Many companies depend on the IP portfolio of their company in which patents play an important role. Even a well-researched and careful attempt to file a patent can run into unforeseen mistakes. In other words, mistakes in a patent application can be ruinous to the company.
Below are five mistakes which can be avoided with respect to filing patent applications:
- Not Using Non-Disclosure Agreements:
- Not Searching for Prior Art:
- Filing a Patent Application at the Wrong Time:
- Not Taking Advantage of “Provisional” Applications:
- Filing a Poorly Drafted Patent Application:
Imagine a world without an enforceable Non-Disclosure Agreement (NDA), where you cannot disclose a confidential piece of work. It would be very discouraging to disclose confidential information, with all the risk and loss of all the creative work being done.
How to avoid: When an inventor wishes to disclose his/her invention to an IP attorney/advisor to get advice on patentability of the invention, it is necessary that the inventor signs a one way NDA. By signing the one way NDA, the inventor can disclose the information to the other party and can enforce it if the information is disclosed to a third party.
However, when some information is revealed to another party under an NDA, and that party reveals it to the public in violation of the NDA before the filing date of an application based on the revealed information, that information is considered to be prior art. Some patent laws give inventors a certain time to file a patent application after such a violation occurs. If the application is filed within that period, the wrongfully disclosed invention does not count as prior art.
Prior art is something existing in the public domain prior to the inventor’s invention. Prior art could be published patents, published pending applications and publically available non-patent literature. When the inventor submits the patent application to the patent office, the patent examiner conducts a patent search to evaluate the patentability of the invention.
How to avoid: When an inventor thinks of patenting his/her invention, the first and foremost thing which has to come to mind is searching for prior art. The inventor may himself conduct a prior art search using free databases or approach a patent agent/attorney to help him find the prior art references that are similar to his invention. Based on the prior art references, the inventor may decide on how the patent application can be structured.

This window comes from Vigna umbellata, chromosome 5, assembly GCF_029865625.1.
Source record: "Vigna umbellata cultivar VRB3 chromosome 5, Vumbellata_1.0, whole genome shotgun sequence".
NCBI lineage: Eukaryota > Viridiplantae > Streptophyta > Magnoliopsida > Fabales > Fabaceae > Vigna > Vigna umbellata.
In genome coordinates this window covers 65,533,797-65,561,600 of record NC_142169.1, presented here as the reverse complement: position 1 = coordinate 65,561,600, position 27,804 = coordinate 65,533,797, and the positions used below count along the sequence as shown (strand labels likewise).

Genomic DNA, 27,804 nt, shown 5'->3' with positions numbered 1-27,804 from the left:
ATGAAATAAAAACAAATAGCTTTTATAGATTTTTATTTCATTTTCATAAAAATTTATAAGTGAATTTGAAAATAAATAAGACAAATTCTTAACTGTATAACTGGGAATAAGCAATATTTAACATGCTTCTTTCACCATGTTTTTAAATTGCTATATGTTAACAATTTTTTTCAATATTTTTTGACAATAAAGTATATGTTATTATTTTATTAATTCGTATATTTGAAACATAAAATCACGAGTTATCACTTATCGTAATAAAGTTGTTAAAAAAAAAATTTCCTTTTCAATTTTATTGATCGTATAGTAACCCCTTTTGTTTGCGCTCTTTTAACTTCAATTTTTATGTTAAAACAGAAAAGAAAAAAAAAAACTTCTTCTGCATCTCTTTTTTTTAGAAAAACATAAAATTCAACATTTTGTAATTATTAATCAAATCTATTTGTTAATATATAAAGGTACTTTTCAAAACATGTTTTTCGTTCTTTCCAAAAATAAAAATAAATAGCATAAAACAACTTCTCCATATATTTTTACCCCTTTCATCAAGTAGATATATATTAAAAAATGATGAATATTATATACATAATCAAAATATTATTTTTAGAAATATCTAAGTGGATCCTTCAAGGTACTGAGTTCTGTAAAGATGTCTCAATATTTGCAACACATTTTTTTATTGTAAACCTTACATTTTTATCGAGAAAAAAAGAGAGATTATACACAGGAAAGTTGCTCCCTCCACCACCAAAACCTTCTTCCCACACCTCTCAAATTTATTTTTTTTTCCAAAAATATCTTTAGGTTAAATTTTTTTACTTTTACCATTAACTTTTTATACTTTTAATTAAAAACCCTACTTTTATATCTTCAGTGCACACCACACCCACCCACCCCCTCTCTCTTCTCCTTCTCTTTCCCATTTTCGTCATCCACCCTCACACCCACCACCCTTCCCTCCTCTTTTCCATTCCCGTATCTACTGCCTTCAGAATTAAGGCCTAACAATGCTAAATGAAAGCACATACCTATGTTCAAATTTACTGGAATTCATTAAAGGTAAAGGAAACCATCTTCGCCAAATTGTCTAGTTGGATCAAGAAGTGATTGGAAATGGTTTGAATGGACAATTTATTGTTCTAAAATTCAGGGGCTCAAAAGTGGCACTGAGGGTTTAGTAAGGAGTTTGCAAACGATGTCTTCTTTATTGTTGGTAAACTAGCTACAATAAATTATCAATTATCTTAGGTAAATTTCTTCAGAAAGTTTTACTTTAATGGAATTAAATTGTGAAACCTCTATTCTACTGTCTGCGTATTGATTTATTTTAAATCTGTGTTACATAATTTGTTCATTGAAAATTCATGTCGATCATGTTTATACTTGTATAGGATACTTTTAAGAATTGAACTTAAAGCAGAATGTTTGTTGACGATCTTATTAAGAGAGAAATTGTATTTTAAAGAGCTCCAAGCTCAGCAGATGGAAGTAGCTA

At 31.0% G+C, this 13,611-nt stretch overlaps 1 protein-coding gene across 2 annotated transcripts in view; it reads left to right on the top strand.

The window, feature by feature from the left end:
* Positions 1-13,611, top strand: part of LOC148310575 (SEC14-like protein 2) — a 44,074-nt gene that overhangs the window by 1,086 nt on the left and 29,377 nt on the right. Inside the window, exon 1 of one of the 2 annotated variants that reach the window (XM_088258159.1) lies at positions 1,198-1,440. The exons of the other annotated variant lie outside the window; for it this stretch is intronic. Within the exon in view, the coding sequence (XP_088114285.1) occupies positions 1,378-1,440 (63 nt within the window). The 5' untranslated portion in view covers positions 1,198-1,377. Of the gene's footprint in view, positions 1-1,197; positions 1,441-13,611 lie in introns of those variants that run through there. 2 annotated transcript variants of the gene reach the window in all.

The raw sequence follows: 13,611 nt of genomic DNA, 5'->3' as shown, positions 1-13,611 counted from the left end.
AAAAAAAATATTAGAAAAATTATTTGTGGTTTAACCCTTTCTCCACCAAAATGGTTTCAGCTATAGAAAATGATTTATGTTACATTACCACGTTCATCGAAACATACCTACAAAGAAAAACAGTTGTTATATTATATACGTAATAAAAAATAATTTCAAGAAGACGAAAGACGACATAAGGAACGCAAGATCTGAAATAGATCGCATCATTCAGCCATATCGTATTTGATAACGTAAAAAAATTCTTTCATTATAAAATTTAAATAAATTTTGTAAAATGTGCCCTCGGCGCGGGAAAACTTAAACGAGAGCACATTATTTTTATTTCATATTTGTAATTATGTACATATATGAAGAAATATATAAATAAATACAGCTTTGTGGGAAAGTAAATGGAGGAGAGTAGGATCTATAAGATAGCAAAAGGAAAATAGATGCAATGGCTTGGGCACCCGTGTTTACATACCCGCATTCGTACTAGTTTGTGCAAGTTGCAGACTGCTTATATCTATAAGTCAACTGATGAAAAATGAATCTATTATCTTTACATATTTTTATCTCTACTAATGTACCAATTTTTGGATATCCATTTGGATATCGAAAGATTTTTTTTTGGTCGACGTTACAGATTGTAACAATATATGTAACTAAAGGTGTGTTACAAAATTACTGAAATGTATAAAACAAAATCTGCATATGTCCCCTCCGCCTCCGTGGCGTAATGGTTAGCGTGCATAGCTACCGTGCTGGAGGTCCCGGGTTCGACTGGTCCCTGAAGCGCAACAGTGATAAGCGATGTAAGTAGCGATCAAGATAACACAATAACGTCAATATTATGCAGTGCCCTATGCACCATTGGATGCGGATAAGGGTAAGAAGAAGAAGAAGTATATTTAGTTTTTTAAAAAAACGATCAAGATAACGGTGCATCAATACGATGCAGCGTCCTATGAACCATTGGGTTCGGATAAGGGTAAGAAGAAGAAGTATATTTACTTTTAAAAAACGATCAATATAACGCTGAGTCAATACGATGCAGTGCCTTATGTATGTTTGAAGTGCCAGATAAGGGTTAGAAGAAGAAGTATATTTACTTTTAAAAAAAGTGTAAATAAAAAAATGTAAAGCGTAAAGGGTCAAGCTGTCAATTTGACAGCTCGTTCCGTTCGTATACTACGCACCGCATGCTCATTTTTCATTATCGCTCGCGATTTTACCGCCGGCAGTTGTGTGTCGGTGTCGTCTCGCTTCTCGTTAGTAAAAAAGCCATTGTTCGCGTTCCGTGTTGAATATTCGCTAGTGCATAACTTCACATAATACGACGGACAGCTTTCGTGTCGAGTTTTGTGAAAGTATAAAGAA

Generally inventors develop and take a product/service to market to see if the product/service is viable in the market and then think of applying for a patent.
How to avoid: Any disclosure, be it by the applicant or by others, before the filing date of the patent application will be considered as prior art. Therefore, the inventor must file a patent application and subsequently disclose the invention to the public. After filing the patent application, the inventor may determine the market for the product and then decide in which other countries to file the patent application. If the inventor wishes to file in other countries, then the inventor must file the patent application in those countries (or PCT application) within 12 months from date of first patent filing.
At times, the invention may not have matured into a finished form or may be at an early stage. Or, the inventor may only have the idea but doesn’t have the means to implement. The inventor need not wait for the invention to mature or until the idea is implemented to file for a patent.
How to avoid: When the idea is in its nascent stage itself, the inventor may consider filing a provisional patent application. The inventor may disclose only the known details of the invention and does not have to submit claims in the provisional application. By filing the provisional application, the priority date is secured. Further, the inventor can claim a ‘patent pending’ status for the product/invention. Subsequently, a complete specification must be filed within twelve months from the date of the provisional application. The complete specification must include complete details of the invention and must have claims.
In the hurry to file the patent application or due to the lack of knowledge of the patent system, inventors often submit patent applications that do not meet the requirements of law.
How to avoid: The patent application should explain the details on how each and every feature of the invention works in order to solve the underlying technical problem. The patent application should be presented in such a way that a person skilled in the art will be able to implement the invention by going through the description provided, with reasonable experimentation. The inventor may make use of drawings to elaborate on how the invention works. Further, the claims in the patent application should define the boundary of the invention and should be clear.
When considering filing a patent application, it is better that the inventor is aware of patent law or engage a patent attorney to get an idea about understanding the law and the patent application filing process.